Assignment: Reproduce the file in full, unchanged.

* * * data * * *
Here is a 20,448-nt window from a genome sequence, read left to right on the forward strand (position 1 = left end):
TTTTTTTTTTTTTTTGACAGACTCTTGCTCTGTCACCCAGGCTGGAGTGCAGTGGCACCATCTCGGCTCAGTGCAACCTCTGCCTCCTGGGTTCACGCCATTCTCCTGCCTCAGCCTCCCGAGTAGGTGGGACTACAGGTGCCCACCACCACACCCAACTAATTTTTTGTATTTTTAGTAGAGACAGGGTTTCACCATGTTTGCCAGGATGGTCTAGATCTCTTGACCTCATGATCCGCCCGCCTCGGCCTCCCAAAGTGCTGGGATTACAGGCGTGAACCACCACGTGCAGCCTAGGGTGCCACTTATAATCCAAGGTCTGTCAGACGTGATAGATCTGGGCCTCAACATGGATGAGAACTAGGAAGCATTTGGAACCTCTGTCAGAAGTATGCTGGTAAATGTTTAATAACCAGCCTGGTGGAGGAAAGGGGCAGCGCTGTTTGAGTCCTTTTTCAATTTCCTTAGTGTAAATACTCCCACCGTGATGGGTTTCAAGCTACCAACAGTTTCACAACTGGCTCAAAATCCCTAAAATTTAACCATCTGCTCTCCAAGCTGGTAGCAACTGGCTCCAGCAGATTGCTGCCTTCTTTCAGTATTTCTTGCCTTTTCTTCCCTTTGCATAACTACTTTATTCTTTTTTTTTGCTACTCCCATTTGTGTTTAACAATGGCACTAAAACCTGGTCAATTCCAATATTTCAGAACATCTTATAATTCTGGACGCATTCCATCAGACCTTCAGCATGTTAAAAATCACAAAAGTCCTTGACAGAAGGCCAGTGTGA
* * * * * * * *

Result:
Here is a 20,448-nt window from a genome sequence, read left to right on the forward strand (position 1 = left end):
TTTTTTTTTTTTTTTGACAGACTCTTGCTCTGTCACCCAGGCTGGAGTGCAGTGGCACCATCTCGGCTCAGTGCAACCTCTGCCTCCTGGGTTCACGCCATTCTCCTGCCTCAGCCTCCCGAGTAGGTGGGACTACAGGTGCCCACCACCACACCCAACTAATTTTTTGTATTTTTAGTAGAGACAGGGTTTCACCATGTTTGCCAGGATGGTCTAGATCTCTTGACCTCATGATCCGCCCGCCTCGGCCTCCCAAAGTGCTGGGATTACAGGCGTGAACCACCACGTGCAGCCTAGGGTGCCACTTATAATCCAAGGTCTGTCAGACGTGATAGATCTGGGCCTCAACATGGATGAGAACTAGGAAGCATTTGGAACCTCTGTCAGAAGTATGCTGGTAAATGTTTAATAACCAGCCTGGTGGAGGAAAGGGGCAGCGCTGTTTGAGTCCTTTTTCAATTTCCTTAGTGTAAATACTCCCACCGTGATGGGTTTCAAGCTACCAACAGTTTCACAACTGGCTCAAAATCCCTAAAATTTAACCATCTGCTCTCCAAGCTGGTAGCAACTGGCTCCAGCAGATTGCTGCCTTCTTTCAGTATTTCTTGCCTTTTCTTCCCTTTGCATAACTACTTTATTCTTTTTTTTTGCTACTCCCATTTGTGTTTAACAATGGCACTAAAACCTGGTCAATTCCAATATTTCAGAACATCTTATAATTCTGGACGCATTCCATCAGACCTTCAGCATGTTAAAAATCACAAAAGTCCTTGACAGAAGGCCAGTGTGA